Evacuation Route Planning 2 Jun 24,2017

Mobility ( Relocation )

Emergency Evacuation Route Planning Part II

Continuing the emergency evacuation route planning, let’s delve into the skills needed to prepare for successful navigation. Additionally, there are some terms to define, as it’s important to understand the concept of their meaning. I don’t care what you call them, just that you understand their importance. This article focuses on route planning details and just as with many concepts, it may be easier to divide these courses of action into phases to define what and when certain items are used. There are some needed skill sets that enhance your ability to travel, especially in extreme situations where going off main routes is necessary. Some of the skills essential to your training program include:

► Land navigation I can’t describe to you how to land navigate. Some of you may be able to read about it and learn, but most of us need to do it and take the time to learn how to navigate off road. Learning topography is an important skill that all military members know how to do, some better than others. It’s not rocket science, you just need a basic class on what it all means and then go practice using a map and a compass.

► Compass A military type of lensatic compass is great, but it might as well be a rock in your hand if you don’t know how to use it. Take the time to read and practice using this tool. Get to a Cabela’s, L.L. Bean, EMS, R.E.I. or other outdoor store and ask questions. Some of these stores even offer classes. L.L. Bean offers many classes listed near the registers. Some are free, so there isn't any excuse not to know how to use the compass.

► Sketching skills This costs nothing and is something you can quickly improve. Get your family outside and have them sketch area maps. Practice this over and over and you’ll improve in detail rapidly. Learn how to describe things through written expression. You or someone in your family may need to write directions; there’s a skill in writing clearly so that others can understand. It’s quite apparent that we’re losing our ability to write with the ubiquitous use of computers and smart phones (LOL, BTW).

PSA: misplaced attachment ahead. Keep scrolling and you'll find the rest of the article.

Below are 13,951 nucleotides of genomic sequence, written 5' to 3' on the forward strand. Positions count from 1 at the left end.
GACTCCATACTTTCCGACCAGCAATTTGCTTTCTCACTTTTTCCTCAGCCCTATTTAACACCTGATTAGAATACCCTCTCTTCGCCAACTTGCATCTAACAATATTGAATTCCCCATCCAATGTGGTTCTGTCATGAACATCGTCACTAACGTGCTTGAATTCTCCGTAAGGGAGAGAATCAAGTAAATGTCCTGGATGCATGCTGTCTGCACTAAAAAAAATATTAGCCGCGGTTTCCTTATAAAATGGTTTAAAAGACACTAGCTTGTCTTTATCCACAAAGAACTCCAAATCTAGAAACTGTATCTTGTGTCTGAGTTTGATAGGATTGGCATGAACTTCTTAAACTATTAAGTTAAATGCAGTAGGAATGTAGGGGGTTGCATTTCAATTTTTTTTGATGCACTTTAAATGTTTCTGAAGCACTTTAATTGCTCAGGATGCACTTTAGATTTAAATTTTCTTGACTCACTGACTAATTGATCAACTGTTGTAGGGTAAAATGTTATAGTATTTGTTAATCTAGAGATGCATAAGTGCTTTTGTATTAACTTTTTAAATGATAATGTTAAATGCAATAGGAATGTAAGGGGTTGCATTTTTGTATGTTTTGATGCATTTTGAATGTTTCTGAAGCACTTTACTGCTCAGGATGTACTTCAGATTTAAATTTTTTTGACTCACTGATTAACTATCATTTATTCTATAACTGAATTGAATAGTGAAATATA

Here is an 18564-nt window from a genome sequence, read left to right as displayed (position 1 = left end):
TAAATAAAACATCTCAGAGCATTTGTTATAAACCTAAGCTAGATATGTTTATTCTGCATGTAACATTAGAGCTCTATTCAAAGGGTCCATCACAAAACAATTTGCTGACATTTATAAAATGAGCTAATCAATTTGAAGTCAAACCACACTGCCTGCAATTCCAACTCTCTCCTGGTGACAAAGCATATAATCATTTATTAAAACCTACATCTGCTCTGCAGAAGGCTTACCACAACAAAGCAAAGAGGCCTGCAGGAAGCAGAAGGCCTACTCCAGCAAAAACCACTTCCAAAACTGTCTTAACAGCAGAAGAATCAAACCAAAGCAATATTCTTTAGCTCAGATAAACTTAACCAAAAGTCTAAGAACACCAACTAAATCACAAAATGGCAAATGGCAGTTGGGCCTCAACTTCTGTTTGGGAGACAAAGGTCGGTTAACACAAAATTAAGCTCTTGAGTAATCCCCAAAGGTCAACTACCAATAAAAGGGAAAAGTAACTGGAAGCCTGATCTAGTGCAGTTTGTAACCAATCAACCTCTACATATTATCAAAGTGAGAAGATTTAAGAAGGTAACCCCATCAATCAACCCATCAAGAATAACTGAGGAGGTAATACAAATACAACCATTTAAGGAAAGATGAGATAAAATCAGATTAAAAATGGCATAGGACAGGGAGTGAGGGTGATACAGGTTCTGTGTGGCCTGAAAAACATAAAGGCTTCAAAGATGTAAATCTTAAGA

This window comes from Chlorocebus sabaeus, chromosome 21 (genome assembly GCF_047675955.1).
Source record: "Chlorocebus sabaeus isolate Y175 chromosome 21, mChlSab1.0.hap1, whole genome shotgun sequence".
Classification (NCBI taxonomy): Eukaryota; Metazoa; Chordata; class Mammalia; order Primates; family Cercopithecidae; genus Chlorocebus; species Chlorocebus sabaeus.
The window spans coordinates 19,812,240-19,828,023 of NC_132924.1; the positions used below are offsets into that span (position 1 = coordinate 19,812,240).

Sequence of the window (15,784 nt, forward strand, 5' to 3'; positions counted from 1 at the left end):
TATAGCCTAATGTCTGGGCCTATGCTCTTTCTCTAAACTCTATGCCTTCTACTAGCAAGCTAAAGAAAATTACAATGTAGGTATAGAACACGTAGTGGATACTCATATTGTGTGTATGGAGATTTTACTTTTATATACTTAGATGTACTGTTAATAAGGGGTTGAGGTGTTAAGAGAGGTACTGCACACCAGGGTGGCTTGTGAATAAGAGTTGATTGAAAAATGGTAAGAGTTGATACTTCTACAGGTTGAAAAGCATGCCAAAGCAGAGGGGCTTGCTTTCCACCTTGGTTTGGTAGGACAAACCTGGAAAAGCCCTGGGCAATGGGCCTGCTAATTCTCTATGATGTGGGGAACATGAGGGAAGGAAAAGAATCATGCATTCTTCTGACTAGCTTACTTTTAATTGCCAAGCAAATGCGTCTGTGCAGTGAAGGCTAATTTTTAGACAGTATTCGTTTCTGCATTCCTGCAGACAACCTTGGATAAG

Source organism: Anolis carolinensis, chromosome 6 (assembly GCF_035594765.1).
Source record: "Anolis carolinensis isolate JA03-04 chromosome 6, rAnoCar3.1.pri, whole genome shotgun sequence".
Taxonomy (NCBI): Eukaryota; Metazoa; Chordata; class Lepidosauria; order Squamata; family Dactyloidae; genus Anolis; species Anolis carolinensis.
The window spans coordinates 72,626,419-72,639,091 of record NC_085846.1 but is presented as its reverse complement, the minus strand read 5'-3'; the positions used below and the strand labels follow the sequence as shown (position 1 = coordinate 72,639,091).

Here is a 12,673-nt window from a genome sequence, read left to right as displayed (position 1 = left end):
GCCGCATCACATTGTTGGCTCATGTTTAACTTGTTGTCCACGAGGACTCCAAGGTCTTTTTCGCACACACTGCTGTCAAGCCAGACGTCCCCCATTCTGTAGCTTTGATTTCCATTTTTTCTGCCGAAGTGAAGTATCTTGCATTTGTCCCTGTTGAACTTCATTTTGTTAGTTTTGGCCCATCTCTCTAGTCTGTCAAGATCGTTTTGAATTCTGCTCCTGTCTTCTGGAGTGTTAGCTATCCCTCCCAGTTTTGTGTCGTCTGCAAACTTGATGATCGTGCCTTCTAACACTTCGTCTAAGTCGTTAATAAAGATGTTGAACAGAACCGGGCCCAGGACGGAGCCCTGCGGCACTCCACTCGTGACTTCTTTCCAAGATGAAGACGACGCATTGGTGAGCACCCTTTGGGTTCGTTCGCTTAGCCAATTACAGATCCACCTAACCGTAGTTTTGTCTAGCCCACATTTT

► Communications An area that may seem a no brainer; however, consider your normal means of communication is no longer working (iPhone, computer, land line). Radios may be your only means of communication and understanding how line of sight communications works is important. Also, basic radio etiquette is important to save on transmission time, battery life, and ease of understanding. These are not natural skills most of us have, so invest the time to understand how communication will be used within your group. This can become very sophisticated with the use of Morse code, Ham radios, and other means of communication. You can build antennas to increase your signals, but there are skills to do so and I’ll warn you now, there’s math involved.